The United States spent $800 billion assisting businesses during the COVID-19 pandemic, through the Paycheck Protection Program and EIDL program Now, Congress is dragging its feet on reauthorizing the U.S. Small Business Association. 

According to Goldman Sachs 10,000 Small Businesses Voices National Director Joe Wall in a recent press release, “While Congress and the Small Business Administration took critical, commendable steps to aid small businesses in the face of strong economic headwinds during the pandemic, a Congressional reauthorization of the Small Business Administration provides an ideal opportunity to revitalize the federal government’s support for small businesses across the country.” press release

Elements of reauthorization

A new report by Goldman Sachs in partnership with the Bipartisan Policy Center makes the argument that the SBA should focus on four critical concerns that small company owners face today. A lack of diversity in the allocation of government contracts to minority and women-owned firms is one of them. According to a report published by the US Small Business Administration in 2020, non-minority businesses or corporations received around 91 percent of the $560 billion in government contracts awarded that year.

The modernization of the SBA will likely bring the most significant long-term boost to small businesses and the US economy in the last two decades. Increased equity in awarding federal contracts can lessen wealth and company ownership inequities, according to a White House paper from the Biden Administration in 2021. It might also lead to more economic inclusion, reduced crime, and a slew of other advantages across the board. 

Regrettably, the barriers to entry for small firms seeking to collaborate with the federal government remain prohibitively high. We experience personally the absence of inclusiveness in government contracts for office furniture as a minority small business owner of Government Office Furniture and an 8(a) disadvantaged enterprise because year after year, we see the same large public companies receive 90% of the contracts, the same  top 5 companies that mainly ignore cooperating or subcontracting with small disadvantaged enterprises.

From 2010 to 2019, the number of small firms providing common products and services to the federal government dropped by 38 percent, according to a Bipartisan Policy Center analysis released in March 2022. Even more concerning, the number of new small businesses entering the federal procurement market dropped by 79 percent during that time. Since its inception in 1994, the federal contracting objective for women-owned small companies has only been met twice, and the SBA's HUBZone program goal has never been met.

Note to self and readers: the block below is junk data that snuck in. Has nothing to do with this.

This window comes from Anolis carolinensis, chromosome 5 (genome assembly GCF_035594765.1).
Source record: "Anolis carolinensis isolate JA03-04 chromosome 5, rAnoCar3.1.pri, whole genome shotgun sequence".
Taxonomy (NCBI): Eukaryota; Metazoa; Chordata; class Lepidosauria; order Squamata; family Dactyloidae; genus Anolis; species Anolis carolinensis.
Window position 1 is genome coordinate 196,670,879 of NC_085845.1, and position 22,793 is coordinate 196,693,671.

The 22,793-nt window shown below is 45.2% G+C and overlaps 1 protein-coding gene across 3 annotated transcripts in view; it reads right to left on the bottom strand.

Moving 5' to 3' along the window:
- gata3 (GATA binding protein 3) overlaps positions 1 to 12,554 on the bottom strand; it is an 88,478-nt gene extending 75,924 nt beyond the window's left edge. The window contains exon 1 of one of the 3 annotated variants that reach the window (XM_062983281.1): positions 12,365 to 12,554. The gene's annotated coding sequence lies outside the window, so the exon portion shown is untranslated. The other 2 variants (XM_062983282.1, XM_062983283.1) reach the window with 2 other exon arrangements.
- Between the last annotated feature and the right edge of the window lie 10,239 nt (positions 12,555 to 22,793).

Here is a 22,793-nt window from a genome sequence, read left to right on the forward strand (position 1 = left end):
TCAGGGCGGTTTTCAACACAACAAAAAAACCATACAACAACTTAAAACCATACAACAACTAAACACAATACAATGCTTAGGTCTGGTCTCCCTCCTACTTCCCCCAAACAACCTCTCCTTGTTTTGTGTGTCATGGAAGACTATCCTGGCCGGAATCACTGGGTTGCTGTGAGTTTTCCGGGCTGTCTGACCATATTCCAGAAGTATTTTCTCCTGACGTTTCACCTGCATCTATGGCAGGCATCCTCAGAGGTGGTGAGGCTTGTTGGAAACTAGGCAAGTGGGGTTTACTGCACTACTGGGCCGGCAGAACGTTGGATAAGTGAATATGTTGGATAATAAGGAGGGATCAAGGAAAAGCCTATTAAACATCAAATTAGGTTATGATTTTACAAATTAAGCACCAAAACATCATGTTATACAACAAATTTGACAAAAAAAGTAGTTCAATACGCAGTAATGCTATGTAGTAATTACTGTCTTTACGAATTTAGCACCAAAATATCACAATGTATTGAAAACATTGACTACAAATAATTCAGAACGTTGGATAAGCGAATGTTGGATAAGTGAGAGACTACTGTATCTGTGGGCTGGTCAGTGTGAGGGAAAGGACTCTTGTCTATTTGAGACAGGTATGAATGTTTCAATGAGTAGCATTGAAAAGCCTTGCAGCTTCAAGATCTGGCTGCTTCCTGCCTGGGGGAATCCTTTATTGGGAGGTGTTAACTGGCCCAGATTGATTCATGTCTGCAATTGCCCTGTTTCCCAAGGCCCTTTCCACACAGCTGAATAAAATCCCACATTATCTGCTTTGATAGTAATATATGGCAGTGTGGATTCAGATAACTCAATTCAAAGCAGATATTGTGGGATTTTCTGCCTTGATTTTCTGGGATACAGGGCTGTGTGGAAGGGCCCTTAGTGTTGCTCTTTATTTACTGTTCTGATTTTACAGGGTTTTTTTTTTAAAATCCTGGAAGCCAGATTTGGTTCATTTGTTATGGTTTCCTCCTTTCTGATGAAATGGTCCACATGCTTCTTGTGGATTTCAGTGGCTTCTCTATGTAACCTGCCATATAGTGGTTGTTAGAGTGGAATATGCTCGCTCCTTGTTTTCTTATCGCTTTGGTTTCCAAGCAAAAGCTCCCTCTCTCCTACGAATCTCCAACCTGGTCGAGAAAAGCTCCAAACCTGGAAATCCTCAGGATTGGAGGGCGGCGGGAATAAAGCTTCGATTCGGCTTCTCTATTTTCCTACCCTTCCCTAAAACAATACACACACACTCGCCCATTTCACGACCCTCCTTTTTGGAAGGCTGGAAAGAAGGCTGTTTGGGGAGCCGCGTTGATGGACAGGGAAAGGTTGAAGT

These disparities in government contracting are well-known to the White House. “The current release of data shows that the share of Federal procurement dollars going to underrepresented businesses generally falls behind those firms’ representation in the overall economy,” their own report from 2021 states. We must implore Congress to do what is essential for the country's financial and economic well-being.

“Small business owners can’t catch a break,” says Global Head of Corporate Engagement & President of the Goldman Sachs Foundation Asahi Pompey. “Whether it’s labor shortages, supply chain issues or inflationary pressures, the tail of the pandemic is long.”

89 percent of small company owners support legislators increasing possibilities and lowering barriers for small firms interested in government contracting, according to Goldman Sachs/BPC research. Small business owners from Iowa to California agree that updating the SBA is a no-brainer for assisting small businesses and, by extension, the economy. 

Goldman Sachs CEO David Solomon put it best, “Small businesses add to the economic vitality of our country, but outdated policies are holding them back.”